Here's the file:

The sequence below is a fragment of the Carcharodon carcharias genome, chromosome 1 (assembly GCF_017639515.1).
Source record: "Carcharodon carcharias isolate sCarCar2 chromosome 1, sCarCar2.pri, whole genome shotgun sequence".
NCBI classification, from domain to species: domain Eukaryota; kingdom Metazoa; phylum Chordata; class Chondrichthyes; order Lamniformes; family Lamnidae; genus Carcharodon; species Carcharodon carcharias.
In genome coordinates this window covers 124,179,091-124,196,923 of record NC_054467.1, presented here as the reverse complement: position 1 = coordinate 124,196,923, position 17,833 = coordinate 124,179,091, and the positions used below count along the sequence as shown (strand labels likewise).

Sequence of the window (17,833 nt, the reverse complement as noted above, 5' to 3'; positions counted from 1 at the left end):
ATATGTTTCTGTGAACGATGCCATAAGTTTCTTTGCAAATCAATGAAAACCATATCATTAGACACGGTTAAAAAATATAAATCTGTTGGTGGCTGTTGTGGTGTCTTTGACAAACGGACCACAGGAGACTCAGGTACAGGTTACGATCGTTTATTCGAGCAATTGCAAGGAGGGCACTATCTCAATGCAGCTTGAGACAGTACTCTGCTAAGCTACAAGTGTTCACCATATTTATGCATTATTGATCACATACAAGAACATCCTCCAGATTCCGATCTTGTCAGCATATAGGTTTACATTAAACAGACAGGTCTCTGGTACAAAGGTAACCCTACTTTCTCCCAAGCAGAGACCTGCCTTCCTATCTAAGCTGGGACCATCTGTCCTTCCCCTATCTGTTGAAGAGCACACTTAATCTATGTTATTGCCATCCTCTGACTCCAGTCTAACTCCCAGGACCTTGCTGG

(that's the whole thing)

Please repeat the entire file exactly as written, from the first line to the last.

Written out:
The sequence below is a fragment of the Carcharodon carcharias genome, chromosome 1 (assembly GCF_017639515.1).
Source record: "Carcharodon carcharias isolate sCarCar2 chromosome 1, sCarCar2.pri, whole genome shotgun sequence".
NCBI classification, from domain to species: domain Eukaryota; kingdom Metazoa; phylum Chordata; class Chondrichthyes; order Lamniformes; family Lamnidae; genus Carcharodon; species Carcharodon carcharias.
In genome coordinates this window covers 124,179,091-124,196,923 of record NC_054467.1, presented here as the reverse complement: position 1 = coordinate 124,196,923, position 17,833 = coordinate 124,179,091, and the positions used below count along the sequence as shown (strand labels likewise).

Sequence of the window (17,833 nt, the reverse complement as noted above, 5' to 3'; positions counted from 1 at the left end):
ATATGTTTCTGTGAACGATGCCATAAGTTTCTTTGCAAATCAATGAAAACCATATCATTAGACACGGTTAAAAAATATAAATCTGTTGGTGGCTGTTGTGGTGTCTTTGACAAACGGACCACAGGAGACTCAGGTACAGGTTACGATCGTTTATTCGAGCAATTGCAAGGAGGGCACTATCTCAATGCAGCTTGAGACAGTACTCTGCTAAGCTACAAGTGTTCACCATATTTATGCATTATTGATCACATACAAGAACATCCTCCAGATTCCGATCTTGTCAGCATATAGGTTTACATTAAACAGACAGGTCTCTGGTACAAAGGTAACCCTACTTTCTCCCAAGCAGAGACCTGCCTTCCTATCTAAGCTGGGACCATCTGTCCTTCCCCTATCTGTTGAAGAGCACACTTAATCTATGTTATTGCCATCCTCTGACTCCAGTCTAACTCCCAGGACCTTGCTGG